Deviations from the written contract began at once. On or before September 17, 1956, an additional $4000 was paid, and possession of the premises was delivered to Samuel and Elsie Cinman. At that time it was agreed, as the master and the trial court found, between Jerome Cinman and the defendant, Solomon, that the balance would be paid within a short time from the proceeds of a first mortgage which was to be placed upon the premises. The mortgage was not obtained, and Samuel and Elsie Cinman continued to occupy the property, making payments from time to time.

By March 4, 1958, an additional $3000 had been paid to the seller, and, as the master and the trial court found, "the seller and Samuel Cinman and Jerome Cinman all agreed that the purchaser" would assume the payment of the existing construction mortgage that had been placed on the property by the seller, the principal balance of which was then $16,475.84. Thereafter payments on the mortgage were made by Samuel Cinman, who testified that he made them on behalf of Elsie Cinman, some of them with her checks, and that receipts for the payments were made out to her.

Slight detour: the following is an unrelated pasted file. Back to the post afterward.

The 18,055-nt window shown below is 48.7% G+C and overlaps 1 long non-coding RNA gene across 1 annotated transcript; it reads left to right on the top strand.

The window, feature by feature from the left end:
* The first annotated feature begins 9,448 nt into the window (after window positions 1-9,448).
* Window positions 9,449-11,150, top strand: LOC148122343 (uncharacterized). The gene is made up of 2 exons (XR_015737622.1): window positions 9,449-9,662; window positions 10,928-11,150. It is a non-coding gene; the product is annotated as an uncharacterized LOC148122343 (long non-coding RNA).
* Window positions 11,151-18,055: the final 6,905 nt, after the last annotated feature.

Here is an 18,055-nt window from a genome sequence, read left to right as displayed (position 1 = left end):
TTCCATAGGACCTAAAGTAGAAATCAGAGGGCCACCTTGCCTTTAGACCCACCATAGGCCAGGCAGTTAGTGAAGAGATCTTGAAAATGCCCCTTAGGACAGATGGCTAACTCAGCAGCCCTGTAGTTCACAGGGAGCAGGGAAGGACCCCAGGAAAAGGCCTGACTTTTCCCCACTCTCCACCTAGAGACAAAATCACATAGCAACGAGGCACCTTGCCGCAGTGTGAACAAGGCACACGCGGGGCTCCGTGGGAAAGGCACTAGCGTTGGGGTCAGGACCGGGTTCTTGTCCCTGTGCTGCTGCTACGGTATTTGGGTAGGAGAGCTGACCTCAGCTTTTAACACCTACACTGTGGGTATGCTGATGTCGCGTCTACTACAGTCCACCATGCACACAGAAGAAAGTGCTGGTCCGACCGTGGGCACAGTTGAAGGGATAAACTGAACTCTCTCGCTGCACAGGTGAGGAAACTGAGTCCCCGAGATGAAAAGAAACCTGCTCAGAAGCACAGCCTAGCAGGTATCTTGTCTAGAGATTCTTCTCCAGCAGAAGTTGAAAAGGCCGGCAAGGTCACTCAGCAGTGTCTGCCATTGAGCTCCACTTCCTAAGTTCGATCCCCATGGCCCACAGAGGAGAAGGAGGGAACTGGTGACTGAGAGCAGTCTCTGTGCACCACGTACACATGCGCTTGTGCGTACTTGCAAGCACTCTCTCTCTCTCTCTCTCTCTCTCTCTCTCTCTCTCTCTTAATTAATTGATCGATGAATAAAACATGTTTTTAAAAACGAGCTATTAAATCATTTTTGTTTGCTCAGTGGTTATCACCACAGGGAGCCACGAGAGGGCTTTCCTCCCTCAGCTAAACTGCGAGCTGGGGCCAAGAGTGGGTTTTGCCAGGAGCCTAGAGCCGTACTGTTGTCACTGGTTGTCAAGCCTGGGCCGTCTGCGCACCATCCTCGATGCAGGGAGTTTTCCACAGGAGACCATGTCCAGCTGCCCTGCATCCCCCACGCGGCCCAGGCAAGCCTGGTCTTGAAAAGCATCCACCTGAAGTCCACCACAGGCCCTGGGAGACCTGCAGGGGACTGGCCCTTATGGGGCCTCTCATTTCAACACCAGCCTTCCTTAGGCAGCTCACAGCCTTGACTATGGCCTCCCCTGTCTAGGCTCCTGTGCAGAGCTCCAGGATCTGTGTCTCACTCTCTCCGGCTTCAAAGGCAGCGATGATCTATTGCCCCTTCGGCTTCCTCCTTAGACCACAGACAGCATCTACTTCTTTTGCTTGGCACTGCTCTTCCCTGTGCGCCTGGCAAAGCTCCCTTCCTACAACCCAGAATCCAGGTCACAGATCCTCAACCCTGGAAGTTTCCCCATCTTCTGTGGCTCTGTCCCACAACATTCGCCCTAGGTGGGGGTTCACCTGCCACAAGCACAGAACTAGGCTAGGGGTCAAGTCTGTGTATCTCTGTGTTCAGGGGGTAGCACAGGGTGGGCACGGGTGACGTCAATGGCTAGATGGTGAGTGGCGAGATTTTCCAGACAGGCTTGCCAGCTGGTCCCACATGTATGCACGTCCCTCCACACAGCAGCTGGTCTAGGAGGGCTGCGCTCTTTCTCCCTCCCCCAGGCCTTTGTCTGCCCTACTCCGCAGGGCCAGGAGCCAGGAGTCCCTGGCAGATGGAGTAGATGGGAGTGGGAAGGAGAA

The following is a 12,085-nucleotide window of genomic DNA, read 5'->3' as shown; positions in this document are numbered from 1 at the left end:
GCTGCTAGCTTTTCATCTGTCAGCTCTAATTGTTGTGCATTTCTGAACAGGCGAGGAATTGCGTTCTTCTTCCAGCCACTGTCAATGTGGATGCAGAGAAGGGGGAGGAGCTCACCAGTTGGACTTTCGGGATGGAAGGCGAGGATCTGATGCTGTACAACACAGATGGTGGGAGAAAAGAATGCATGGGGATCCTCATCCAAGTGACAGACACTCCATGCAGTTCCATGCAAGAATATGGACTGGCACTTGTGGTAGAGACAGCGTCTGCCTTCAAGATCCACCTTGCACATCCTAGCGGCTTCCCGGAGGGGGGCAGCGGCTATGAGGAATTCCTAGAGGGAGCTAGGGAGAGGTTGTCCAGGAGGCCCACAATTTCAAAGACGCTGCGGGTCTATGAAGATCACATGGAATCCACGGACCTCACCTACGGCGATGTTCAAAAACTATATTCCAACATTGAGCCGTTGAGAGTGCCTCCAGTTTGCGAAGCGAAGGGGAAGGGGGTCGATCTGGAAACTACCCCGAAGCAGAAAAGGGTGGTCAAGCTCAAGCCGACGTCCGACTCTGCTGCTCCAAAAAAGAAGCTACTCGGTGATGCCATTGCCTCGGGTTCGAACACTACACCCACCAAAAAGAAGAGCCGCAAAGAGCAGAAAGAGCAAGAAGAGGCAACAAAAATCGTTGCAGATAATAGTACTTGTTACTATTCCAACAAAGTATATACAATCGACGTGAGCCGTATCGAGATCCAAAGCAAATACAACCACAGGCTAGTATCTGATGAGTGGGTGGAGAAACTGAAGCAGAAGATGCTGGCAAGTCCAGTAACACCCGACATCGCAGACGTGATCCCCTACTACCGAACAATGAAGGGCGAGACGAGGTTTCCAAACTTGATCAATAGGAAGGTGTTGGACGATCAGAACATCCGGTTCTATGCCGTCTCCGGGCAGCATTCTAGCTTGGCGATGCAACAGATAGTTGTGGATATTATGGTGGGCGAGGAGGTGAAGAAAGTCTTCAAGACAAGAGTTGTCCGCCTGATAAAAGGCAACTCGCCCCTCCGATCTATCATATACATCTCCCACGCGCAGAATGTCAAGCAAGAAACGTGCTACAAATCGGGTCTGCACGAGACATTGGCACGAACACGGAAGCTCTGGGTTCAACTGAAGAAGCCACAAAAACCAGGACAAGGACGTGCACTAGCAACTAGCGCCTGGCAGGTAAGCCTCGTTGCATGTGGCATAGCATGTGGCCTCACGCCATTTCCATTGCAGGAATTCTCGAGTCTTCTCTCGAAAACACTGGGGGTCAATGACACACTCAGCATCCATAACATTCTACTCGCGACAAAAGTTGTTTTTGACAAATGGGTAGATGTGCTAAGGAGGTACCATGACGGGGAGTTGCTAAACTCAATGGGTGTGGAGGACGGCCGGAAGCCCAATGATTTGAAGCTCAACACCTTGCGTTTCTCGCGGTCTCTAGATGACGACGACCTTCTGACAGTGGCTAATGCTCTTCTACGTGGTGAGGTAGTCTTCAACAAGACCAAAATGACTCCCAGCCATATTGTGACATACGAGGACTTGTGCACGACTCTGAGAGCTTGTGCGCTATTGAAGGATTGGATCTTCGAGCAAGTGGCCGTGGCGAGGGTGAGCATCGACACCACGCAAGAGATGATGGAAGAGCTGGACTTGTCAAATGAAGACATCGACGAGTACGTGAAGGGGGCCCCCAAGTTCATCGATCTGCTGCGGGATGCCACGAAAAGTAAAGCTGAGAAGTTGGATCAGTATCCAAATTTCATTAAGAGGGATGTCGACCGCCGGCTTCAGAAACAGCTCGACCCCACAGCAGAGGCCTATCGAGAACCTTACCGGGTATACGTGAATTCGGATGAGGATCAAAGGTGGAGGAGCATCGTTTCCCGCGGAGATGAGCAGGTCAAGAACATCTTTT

On May 13, 1959, Solomon signed the following rider which he wrote in longhand upon the back of the original contract: "I will direct the LaSalle Nat. Bank as Trustee to issue their Trustee's Deed to Macey Builder's, Inc. or Elsie Cinman provided all funds accrued under this contract are paid in full. The said Trustee's deed to cover premises covered by this contract. This conveyance will be in consideration of all payments made pursuant to this agreement."